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Bioactive Soil as a Substrate Choice


Bearded Dragon Veteran
Ive had a few people ask about my substrate choice, and thought I would go over it on its own thread so as to not hijack others. Its a little long, so I had to break it up into a few posts.

I, and a growing number of other keepers, have made the switch to a more natural substrate choice, namely bioactive soil. I would like to premise this by saying that this is not the best choice for everyone. It does require some maintenance, and a certain commitment. It is not overly difficult or indeed really any harder to maintain than other substrates, but it does take some setting up and continued attention. If you neglect your tile floor, you just get a gross dirty floor, but if you neglect your soil, you can have other issues. I give this qualification because I have helped some to set this up, only to come back a few months later to see a bone dry, dead dusty substrate and keepers shrugging their shoulders like somehow it was the fault of the soil that their dragon is now having issues. Soil is a great choice, but you must pay attention to it like you pay attention to your animal. You are creating a living thing, a tiny microhabitat with its own inhabitants, its own nitrogen cycle, its own breath, in essence. If you take care of it, it will flourish and take care of your dragon. If you dont, it will die and be a rotting thing that can cause problems.

Ok now that the warning is over, lets get to the fun stuff. Like all wild things, dragons are part of a complex ecosystem, and are adapted to such. Its no mistake that they taste everything, and their bodies are adapted to the results of that. I believe they are not meant to be in a sterile environment, and that doing so creates its own problems. So instead, I started using a bioactive soil within the enclosure to create a mini ecosystem. It allows for more natural behaviours, looks and smells great, and if maintained, will be self cleaning for the most part. Ive had a few people ask how to set it up, so the following is a basic outline of how to begin.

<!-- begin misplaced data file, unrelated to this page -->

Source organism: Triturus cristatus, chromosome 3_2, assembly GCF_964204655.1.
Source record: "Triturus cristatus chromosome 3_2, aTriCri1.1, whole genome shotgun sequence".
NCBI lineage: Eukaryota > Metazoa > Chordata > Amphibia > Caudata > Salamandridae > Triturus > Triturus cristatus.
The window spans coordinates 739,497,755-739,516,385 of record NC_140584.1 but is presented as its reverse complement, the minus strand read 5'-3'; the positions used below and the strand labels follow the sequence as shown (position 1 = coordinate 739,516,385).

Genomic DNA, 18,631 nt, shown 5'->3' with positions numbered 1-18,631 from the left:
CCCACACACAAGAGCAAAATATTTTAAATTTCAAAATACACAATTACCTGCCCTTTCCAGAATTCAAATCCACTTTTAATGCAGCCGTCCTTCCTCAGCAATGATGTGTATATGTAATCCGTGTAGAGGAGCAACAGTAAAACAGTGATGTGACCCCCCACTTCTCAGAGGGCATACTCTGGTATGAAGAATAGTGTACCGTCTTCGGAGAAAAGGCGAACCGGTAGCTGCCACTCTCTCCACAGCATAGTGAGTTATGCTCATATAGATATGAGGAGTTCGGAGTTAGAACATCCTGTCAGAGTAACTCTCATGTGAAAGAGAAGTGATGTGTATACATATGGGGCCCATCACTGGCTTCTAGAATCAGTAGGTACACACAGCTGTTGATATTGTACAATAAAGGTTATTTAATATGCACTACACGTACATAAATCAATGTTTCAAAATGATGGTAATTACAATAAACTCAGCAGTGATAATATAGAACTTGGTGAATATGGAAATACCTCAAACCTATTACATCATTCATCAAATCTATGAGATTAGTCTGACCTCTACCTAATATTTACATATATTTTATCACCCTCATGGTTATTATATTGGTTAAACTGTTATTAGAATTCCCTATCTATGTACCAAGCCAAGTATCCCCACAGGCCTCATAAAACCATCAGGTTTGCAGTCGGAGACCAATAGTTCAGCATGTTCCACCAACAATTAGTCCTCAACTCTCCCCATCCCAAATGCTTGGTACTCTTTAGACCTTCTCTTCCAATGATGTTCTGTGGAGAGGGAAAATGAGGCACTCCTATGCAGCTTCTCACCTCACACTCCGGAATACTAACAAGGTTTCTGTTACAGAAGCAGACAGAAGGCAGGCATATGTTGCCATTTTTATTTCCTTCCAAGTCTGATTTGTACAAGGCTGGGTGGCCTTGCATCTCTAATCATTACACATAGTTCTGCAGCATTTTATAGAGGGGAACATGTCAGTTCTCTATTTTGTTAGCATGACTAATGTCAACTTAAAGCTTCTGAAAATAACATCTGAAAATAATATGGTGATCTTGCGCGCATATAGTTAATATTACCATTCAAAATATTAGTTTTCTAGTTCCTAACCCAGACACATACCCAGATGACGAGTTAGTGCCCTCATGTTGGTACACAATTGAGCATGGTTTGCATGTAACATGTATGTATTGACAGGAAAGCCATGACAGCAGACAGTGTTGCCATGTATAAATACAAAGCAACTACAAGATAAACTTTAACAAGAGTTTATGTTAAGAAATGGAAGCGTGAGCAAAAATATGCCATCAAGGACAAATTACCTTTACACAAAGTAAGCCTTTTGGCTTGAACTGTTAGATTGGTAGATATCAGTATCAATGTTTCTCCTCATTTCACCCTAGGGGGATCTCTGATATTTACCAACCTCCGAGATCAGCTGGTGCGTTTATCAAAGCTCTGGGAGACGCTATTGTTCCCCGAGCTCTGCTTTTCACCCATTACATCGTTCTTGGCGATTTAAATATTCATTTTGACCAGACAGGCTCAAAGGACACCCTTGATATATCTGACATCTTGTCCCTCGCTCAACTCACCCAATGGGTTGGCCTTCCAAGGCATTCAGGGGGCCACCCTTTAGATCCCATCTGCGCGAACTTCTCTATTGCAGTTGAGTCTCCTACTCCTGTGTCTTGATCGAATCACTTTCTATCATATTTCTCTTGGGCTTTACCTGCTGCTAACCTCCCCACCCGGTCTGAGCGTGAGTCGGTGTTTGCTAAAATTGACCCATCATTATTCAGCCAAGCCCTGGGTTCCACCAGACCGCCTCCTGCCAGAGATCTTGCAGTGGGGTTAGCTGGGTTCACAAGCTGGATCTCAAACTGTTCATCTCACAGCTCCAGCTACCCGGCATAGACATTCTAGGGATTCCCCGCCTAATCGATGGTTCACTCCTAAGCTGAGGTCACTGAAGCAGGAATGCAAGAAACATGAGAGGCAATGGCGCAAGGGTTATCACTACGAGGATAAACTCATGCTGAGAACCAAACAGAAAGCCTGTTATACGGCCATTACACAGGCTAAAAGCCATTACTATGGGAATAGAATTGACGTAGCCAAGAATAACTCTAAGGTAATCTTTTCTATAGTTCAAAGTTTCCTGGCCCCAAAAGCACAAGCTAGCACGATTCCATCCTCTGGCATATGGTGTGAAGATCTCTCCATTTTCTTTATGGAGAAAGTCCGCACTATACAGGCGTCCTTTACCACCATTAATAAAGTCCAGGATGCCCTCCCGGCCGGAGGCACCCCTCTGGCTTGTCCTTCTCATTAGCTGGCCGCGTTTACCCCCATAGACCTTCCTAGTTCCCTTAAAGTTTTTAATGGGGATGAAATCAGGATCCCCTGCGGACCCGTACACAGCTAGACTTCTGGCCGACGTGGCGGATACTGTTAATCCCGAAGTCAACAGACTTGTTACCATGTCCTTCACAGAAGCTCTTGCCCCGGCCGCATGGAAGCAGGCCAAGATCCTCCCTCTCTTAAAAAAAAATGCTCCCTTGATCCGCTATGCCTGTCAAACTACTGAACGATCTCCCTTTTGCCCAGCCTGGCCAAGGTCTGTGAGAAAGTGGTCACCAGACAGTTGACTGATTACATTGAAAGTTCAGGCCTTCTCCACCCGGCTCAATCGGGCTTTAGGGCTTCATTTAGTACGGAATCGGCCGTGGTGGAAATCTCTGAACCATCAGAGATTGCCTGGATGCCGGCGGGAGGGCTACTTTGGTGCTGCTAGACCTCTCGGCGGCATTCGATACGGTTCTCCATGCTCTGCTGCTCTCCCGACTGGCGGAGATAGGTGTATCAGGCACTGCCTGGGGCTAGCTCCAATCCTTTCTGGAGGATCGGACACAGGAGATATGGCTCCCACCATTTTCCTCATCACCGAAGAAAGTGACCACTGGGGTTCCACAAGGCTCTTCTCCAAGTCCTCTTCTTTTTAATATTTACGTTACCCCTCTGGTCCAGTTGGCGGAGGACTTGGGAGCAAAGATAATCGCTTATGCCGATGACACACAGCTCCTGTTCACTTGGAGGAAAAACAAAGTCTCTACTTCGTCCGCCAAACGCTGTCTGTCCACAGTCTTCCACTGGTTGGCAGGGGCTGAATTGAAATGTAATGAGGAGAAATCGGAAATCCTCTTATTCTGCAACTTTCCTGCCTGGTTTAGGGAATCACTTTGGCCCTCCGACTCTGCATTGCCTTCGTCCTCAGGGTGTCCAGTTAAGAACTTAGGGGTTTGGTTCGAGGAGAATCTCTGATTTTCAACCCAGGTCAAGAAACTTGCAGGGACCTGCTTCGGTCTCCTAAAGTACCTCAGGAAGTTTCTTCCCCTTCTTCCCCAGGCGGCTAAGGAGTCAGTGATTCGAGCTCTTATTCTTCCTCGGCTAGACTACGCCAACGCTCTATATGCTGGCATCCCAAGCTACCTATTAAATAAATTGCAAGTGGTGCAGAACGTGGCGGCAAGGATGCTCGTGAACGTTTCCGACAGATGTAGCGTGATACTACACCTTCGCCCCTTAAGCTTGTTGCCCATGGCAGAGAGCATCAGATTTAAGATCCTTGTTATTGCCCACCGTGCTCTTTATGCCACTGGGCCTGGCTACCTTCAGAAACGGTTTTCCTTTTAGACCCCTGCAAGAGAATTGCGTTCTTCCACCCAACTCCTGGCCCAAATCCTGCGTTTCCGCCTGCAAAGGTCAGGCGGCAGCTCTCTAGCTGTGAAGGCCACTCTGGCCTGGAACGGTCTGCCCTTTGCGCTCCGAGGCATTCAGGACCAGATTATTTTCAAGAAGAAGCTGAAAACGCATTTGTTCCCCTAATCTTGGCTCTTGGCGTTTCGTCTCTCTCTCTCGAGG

First, make sure you have a waterproof enclosure. It doesnt have to be glass or plastic, but that is the easiest way of course. If you have a wood enclosure, you can seal it with an epoxy resin or multiple layers of a good polyurethane. Just remember that this will be heavy, so if its wood, it will need to be sturdy and sealed. For first timers doing this, I always recommend an aquarium or glass/plastic enclosure so that you can see how much you are watering.

To start with, you will need to create a drainage layer. This is so that when you water the soil, the bottom does not become waterlogged. With a drainage layer in the bottom, the excess water will flow through and then drain out of the soil and into whatever you use for your drainage layer, keeping the soil moist but not wet. There are many ways to create a drainage layer, but probably the easiest and cheapest is with what are called expanded clay pellets/balls, also known as hydroton balls. You can find them at any garden center, hardware store, etc. They usually come in big bags for about $10. Here is an example:

How much you need will of course depend on your enclosure size. You want to have a layer about an inch thick over the bottom of the entire enclosure. Some people also use that plastic grating that you see in fluorescent light fixtures in offices, often called plastic egg crate. Personally I think its a little harder to work with, and more expensive, but its up to you. Here is an example:


If you are needing to be even more frugal, then you can use just good ole gravel too. Get the bigger size, around 3/4"-1" size gravel, that has been washed already. Youll probably need to wash it again when you get it so that there is no fine material in the bottom of the enclosure, but otherwise it will do just fine. Again, all you are doing is providing a place for the water to drain out to. Again, this can be found at any hardware or garden centre. I think the last 25 pound bag I bought was around $4.